One positive, therefore, is that the industry appears to be moving in the right direction. After accusations of ‘Frat Boy Culture’ at Rockstar Studios – which welcomed toxic practices such as 55–60-hour work weeks (six 10-hour days a week) of salaried workers with no compensation whilst higher-ups drank at strip-clubs – management firings alongside changing schedule structures cultivated a healthier workspace as immediate time-off was gifted for every hour worked. Equally weighed down by misogyny and crunches which meant co-founder David Brevik almost missed the birth of his child, Activision Blizzard saw its subsidiary Raven Software strike due to firings in its Quality Assurance team and subsequently unionise (at much dismay to the leading Americans). The Game Workers Alliance represents a large industry step since entry-level QA positions are frequently exploited via furlough to skirt full-time employment regulations. Upon the acquisition of Activision Blizzard by Microsoft last April, a labour-neutrality agreement with Communications Workers of America demonstrates these new precedents are here to stay.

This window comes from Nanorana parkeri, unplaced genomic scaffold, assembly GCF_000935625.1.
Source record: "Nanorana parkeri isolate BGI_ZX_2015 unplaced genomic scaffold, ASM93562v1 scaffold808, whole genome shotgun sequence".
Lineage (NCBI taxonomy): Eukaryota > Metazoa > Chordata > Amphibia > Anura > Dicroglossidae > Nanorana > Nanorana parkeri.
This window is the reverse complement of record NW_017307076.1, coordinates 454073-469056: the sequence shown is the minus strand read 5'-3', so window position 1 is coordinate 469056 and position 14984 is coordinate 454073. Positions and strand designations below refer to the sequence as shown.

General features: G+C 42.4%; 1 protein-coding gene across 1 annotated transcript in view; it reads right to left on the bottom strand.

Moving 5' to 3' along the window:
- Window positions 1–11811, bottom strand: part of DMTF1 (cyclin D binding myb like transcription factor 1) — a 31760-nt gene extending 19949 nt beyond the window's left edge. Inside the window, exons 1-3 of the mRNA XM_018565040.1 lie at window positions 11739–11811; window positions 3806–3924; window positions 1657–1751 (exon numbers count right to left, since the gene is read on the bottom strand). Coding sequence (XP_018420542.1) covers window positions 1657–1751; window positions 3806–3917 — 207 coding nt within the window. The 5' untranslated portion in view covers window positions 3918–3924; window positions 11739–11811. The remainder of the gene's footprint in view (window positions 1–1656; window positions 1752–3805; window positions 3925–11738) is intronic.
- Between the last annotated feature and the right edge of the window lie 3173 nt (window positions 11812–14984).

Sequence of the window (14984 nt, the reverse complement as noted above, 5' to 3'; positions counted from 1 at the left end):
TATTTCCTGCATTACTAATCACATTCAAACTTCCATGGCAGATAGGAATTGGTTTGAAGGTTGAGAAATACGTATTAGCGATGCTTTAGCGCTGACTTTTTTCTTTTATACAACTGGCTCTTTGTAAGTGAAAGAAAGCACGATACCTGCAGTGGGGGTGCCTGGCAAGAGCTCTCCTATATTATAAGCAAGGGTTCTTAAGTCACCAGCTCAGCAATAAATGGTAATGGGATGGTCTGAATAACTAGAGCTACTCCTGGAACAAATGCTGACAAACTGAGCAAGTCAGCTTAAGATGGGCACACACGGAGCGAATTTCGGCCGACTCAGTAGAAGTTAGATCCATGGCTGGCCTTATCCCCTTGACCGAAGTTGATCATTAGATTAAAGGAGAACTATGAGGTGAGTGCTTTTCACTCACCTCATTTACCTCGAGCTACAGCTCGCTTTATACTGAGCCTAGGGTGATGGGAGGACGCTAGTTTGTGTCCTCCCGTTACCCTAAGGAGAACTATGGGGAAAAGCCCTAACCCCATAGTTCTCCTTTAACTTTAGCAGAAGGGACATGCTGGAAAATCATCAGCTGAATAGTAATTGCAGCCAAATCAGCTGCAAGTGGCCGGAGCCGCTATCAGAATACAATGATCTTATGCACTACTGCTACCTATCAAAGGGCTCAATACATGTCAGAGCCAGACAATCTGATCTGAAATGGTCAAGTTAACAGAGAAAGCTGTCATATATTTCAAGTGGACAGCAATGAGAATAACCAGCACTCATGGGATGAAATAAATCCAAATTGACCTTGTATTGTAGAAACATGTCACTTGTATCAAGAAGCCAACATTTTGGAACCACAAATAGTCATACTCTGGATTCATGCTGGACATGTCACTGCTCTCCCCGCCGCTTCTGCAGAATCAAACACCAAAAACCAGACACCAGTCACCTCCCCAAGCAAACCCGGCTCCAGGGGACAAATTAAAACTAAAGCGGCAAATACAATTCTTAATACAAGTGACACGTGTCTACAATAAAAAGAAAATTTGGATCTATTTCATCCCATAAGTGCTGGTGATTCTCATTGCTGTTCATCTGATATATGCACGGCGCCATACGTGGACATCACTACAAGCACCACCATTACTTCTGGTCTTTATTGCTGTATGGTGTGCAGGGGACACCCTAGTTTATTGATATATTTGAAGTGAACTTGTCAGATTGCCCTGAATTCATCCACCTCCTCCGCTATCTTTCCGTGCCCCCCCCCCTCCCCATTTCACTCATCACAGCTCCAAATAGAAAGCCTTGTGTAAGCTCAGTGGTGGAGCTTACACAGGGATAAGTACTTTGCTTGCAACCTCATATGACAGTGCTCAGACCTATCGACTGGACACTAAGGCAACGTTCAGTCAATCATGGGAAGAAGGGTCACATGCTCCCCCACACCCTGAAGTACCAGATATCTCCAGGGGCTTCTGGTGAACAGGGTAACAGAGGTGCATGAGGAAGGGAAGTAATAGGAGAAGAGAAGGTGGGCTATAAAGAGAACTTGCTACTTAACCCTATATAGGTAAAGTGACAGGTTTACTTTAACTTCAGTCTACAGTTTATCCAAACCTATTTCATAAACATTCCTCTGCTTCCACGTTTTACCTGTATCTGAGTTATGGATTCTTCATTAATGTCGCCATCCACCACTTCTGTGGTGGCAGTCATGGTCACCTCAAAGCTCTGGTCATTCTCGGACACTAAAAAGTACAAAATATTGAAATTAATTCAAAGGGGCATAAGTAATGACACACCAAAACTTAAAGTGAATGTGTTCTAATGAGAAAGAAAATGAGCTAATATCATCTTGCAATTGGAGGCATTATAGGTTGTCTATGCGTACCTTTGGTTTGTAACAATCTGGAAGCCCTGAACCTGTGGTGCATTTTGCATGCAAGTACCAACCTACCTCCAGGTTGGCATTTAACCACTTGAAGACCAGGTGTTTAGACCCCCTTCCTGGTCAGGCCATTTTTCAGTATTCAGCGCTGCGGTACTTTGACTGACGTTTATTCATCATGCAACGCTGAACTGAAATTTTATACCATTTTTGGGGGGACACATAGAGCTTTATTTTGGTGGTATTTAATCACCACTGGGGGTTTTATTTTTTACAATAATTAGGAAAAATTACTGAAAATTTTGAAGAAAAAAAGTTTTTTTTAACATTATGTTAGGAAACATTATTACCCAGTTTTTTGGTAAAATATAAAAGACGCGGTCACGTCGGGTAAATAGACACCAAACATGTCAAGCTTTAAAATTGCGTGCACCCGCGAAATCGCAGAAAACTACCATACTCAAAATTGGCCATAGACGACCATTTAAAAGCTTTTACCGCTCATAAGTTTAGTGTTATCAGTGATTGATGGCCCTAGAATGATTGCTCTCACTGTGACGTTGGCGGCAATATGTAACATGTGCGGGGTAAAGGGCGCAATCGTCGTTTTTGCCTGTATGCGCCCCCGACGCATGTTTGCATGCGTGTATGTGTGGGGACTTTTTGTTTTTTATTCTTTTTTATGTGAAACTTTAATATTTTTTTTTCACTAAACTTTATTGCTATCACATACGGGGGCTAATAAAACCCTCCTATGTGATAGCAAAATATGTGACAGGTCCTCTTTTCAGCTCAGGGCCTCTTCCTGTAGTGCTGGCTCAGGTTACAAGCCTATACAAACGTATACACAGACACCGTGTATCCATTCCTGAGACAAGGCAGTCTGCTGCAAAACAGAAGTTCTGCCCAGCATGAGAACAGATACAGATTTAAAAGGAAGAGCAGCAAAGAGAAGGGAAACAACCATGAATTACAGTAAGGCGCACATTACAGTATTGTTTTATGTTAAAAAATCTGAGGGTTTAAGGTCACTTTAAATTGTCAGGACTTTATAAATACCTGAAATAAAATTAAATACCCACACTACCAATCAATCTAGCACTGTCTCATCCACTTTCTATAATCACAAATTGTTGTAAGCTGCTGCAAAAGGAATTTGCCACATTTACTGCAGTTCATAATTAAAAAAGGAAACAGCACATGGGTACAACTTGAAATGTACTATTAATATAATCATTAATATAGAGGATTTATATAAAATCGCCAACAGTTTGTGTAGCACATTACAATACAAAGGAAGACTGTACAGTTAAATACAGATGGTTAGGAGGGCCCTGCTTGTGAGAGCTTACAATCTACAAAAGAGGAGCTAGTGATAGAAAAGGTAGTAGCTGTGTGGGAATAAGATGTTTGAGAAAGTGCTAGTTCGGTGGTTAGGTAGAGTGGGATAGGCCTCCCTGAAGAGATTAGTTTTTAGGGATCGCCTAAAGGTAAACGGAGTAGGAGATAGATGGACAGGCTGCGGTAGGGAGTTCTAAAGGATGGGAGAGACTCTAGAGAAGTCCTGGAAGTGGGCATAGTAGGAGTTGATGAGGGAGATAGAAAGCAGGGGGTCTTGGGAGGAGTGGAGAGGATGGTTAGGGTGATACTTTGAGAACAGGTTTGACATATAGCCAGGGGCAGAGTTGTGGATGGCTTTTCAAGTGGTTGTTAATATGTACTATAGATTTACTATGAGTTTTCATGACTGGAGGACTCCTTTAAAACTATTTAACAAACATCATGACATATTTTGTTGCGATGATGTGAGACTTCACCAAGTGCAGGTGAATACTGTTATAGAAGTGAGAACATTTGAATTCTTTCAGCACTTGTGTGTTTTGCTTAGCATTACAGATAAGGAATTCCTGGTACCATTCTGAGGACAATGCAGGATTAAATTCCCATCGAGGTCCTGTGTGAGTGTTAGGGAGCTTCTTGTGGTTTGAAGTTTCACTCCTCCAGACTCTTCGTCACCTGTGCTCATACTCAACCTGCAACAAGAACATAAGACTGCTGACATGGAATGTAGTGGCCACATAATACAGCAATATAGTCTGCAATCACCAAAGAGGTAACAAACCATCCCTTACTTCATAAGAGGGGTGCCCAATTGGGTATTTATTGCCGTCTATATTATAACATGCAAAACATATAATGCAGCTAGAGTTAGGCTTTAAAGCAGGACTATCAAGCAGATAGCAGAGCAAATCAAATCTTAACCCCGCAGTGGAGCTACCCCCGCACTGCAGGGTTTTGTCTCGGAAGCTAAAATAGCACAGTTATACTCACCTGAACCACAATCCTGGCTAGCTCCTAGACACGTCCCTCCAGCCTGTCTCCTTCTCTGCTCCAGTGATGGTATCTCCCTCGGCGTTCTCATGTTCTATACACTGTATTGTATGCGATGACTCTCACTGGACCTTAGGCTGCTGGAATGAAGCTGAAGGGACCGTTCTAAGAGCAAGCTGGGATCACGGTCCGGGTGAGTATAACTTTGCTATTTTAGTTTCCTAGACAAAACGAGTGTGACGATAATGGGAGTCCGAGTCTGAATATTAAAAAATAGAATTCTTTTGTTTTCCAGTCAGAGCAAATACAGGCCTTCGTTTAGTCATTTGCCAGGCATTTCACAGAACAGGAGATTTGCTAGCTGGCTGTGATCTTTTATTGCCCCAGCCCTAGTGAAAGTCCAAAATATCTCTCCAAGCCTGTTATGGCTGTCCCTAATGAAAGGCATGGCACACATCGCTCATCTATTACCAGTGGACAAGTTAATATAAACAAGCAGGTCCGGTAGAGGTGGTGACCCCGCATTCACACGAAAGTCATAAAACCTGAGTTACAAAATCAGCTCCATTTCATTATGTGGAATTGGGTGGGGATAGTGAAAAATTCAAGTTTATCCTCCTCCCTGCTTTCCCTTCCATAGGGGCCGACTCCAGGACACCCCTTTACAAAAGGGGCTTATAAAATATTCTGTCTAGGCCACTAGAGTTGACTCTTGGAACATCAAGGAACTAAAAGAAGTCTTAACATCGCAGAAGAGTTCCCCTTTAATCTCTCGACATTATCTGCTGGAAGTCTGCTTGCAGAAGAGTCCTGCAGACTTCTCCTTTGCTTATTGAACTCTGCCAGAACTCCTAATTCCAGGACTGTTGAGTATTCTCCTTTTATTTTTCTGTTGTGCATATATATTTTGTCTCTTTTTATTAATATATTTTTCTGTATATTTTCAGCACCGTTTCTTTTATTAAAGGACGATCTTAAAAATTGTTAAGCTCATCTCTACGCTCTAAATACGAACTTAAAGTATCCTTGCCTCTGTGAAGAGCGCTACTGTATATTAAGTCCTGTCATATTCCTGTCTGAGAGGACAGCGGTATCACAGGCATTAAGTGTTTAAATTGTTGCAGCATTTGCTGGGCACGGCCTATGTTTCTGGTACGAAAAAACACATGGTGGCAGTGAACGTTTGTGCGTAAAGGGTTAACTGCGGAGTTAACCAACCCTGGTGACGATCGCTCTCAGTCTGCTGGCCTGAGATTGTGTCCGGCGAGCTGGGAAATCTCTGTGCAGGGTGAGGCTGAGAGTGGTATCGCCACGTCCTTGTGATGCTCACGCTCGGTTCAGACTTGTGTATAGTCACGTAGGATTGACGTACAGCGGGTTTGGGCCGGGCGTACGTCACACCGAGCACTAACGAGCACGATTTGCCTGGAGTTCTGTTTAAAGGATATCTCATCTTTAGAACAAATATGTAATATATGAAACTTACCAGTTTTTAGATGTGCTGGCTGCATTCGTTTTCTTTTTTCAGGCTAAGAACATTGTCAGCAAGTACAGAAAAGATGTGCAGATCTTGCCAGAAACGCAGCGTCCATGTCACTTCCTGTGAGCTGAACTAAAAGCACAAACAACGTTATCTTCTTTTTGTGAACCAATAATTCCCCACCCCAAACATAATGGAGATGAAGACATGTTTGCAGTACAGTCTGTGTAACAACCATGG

Ultimately, the question becomes a matter of how this is transferred beyond Triple A studios so as to co-opt smaller studios into larger projects – whilst equally giving them the time and space to create something worthwhile which could then in turn fund their own passion projects. Sadly, the Skull Island IP – a bright and colourful sandbox inhabited by monsters conceptually bursting with creativity – conveys a vibrant potential possessed by IguanaBee themselves. Unfortunately, in a fitting metaphor both game and creator had this life squeezed out by industry constraints. Though the game lacks longevity, its example certainly does not.